Book Review: Roomies by Sara Zarr & Tara Altebrando
Before I dig into my review of Roomies, a personal aside. And if you’re not interested in my rambling thoughts of yesteryear, jump ahead two paragraphs! Really, I won’t mind.
It seems like eons ago that I received my freshman roommate assignment from campus housing, way back when as I was graduating from high school and looking forward to the next chapter in my life. My roomie-to-be had a name that made me think of someone upbeat and friendly: Juliet, from somewhere in Pennsylvania. We exchanged brief letters (I found out she preferred to go by Julie), and it seemed like we’d hit it off, or at the very least, like each other enough to live together successfully.
But then, a few weeks later, another letter: Julie and her friend from home had decided to live together after all. Bummer. I was then assigned a new roommate, Joanne from Brooklyn, daughter of a cardiologist, who spent most of her initial letter to me telling me all about her boyfriend Henry (but call him Henri), who was gorgeous and a model. Uh oh. Alarm bells ringing. And for good reason: the term “roommate from hell” could have been coined especially for Joanne. I won’t bore you with the agony of a year’s worth of horrible incidents. And to add insult to injury, I later met my almost-roommate Julie in chemistry class, and she was sweet as could be. Meanwhile, the best thing I can say about Joanne is that she was so despicable that I spent almost zero time in my dorm room, which led to my becoming close with someone in the next dorm, who in turn introduced me to another of her friends… and those two became lifelong friends of mine. So, happy outcome, I suppose, but still… drama! Freshman year turmoil! Dorm dismay!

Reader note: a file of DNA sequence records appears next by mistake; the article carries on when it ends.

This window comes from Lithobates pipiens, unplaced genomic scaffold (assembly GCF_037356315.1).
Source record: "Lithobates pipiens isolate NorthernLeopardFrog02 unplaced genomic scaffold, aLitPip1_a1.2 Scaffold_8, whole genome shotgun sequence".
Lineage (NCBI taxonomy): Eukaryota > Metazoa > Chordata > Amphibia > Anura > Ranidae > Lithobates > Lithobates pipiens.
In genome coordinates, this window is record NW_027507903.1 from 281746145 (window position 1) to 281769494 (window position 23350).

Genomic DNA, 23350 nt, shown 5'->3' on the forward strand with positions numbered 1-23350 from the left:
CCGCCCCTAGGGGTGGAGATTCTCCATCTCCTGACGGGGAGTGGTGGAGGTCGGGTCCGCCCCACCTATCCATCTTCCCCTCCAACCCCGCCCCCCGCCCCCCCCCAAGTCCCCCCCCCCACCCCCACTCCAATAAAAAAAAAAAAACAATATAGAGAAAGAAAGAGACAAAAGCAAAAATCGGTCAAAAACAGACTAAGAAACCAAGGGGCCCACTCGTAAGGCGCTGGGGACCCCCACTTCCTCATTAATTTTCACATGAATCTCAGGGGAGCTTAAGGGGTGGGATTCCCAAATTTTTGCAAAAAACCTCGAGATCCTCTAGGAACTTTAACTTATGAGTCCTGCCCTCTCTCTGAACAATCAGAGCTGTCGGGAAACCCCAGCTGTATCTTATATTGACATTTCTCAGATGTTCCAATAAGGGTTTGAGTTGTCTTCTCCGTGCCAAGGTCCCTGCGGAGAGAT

It’s been a long time since I thought about the saga of Julie and Joanne — but it all came back to me in vivid color as soon as I started reading Roomies.
In this delightful new young adult novel, two girls from opposite worlds meet through the magic of the UC Berkeley housing office. Over the course of the summer between high school and college, Elizabeth and Lauren get to know each other through emails, exchanging greetings tentatively at first and slowly building up trust and connection until they’re practically soulmates — but is it real? How much can you really get to know someone by way of a computer screen? How do you know what someone’s like if you’ve never met them, never even heard their voice?
From the outset, the girls seem too dissimilar to seem likely as friends. Elizabeth is a middle class girl from New Jersey, who loves the beach, loves gardening, has a boyfriend she’s not crazy about, and has lived alone with her mom ever since her dad came out and moved (stereotype of stereotypes) to San Francisco. Now EB, as she’s known to her friends, is left counting the days until she sets off on her big move cross-country, dealing with her unable-to-face-reality mom and wishing she weren’t so alone. Lauren, on the other hand, is never alone. Lauren has five younger siblings, all under the age of six, and this huge mess of a family lives in a cramped house in San Francisco, always tight on money, always chaotic. Lauren works two jobs and got a full scholarship to Berkeley to study biochem, and dreams of having quiet time to herself. She did not want a roommate at all, and is not best pleased to hear from EB (whom she thinks of as Ebb) with a “hi, roomie!” email.
Told in alternating chapters and with alternating voices, Roomies takes us along for the ride as Lauren and Elizabeth slowly open up to one another while dealing with the myriad of challenges, frustrations, joys, and sorrows of the eventful summer between high school and college. Both girls navigate a relationship with a hometown best friend, unsure of how that friendship will change or even if it will last. And both girls find romance when least expected, only further complicating the delicate and difficult business of saying good-bye to home and childhood and moving into the next phase of their lives.